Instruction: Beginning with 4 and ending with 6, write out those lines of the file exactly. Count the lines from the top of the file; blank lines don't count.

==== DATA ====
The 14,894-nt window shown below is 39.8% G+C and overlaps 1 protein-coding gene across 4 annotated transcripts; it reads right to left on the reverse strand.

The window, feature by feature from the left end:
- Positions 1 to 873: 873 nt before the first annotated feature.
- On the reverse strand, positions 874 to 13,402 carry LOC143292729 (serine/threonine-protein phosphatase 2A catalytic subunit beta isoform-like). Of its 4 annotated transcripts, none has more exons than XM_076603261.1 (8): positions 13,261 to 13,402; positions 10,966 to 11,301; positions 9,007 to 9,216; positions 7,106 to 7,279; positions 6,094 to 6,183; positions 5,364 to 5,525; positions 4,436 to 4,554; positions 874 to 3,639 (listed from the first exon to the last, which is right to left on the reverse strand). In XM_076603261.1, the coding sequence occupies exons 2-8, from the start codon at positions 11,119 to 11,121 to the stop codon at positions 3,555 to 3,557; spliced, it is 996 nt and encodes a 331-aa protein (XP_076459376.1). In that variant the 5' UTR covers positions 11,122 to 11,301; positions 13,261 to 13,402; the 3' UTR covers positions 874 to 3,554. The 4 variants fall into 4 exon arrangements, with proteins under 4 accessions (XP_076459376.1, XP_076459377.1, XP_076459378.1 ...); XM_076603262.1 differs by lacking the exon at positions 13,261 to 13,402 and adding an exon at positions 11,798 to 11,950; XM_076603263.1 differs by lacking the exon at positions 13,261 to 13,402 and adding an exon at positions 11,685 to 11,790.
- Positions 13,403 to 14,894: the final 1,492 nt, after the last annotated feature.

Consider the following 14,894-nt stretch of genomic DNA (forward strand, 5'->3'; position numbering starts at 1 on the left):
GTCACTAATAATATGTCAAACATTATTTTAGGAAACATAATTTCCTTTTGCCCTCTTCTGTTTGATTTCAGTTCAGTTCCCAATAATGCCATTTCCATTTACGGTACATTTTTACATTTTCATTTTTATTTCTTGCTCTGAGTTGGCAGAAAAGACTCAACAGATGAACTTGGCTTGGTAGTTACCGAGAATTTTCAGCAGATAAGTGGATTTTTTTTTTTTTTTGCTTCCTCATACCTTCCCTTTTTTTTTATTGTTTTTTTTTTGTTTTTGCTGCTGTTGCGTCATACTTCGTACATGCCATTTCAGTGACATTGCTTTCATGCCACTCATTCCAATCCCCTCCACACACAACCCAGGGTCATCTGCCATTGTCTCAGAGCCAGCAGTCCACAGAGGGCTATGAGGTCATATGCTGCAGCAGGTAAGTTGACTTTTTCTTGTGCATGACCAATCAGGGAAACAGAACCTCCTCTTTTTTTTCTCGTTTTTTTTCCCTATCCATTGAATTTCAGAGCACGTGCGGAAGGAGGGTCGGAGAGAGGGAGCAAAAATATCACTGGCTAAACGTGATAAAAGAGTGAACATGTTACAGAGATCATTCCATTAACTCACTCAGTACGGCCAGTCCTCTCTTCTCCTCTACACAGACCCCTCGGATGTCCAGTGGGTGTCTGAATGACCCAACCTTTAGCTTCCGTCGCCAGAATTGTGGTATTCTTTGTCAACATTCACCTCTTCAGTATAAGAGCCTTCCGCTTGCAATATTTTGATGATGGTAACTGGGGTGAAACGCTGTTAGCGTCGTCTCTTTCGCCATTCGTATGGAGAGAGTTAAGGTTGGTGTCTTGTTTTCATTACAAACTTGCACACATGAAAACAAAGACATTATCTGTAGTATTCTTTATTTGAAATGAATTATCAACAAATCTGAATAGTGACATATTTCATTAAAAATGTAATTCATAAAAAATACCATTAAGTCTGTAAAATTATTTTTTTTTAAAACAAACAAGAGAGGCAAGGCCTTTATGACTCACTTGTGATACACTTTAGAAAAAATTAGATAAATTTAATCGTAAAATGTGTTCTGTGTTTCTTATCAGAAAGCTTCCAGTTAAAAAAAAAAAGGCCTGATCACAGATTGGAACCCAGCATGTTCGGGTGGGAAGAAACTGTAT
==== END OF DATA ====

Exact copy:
- On the reverse strand, positions 874 to 13,402 carry LOC143292729 (serine/threonine-protein phosphatase 2A catalytic subunit beta isoform-like). Of its 4 annotated transcripts, none has more exons than XM_076603261.1 (8): positions 13,261 to 13,402; positions 10,966 to 11,301; positions 9,007 to 9,216; positions 7,106 to 7,279; positions 6,094 to 6,183; positions 5,364 to 5,525; positions 4,436 to 4,554; positions 874 to 3,639 (listed from the first exon to the last, which is right to left on the reverse strand). In XM_076603261.1, the coding sequence occupies exons 2-8, from the start codon at positions 11,119 to 11,121 to the stop codon at positions 3,555 to 3,557; spliced, it is 996 nt and encodes a 331-aa protein (XP_076459376.1). In that variant the 5' UTR covers positions 11,122 to 11,301; positions 13,261 to 13,402; the 3' UTR covers positions 874 to 3,554. The 4 variants fall into 4 exon arrangements, with proteins under 4 accessions (XP_076459376.1, XP_076459377.1, XP_076459378.1 ...); XM_076603262.1 differs by lacking the exon at positions 13,261 to 13,402 and adding an exon at positions 11,798 to 11,950; XM_076603263.1 differs by lacking the exon at positions 13,261 to 13,402 and adding an exon at positions 11,685 to 11,790.
- Positions 13,403 to 14,894: the final 1,492 nt, after the last annotated feature.

Consider the following 14,894-nt stretch of genomic DNA (forward strand, 5'->3'; position numbering starts at 1 on the left):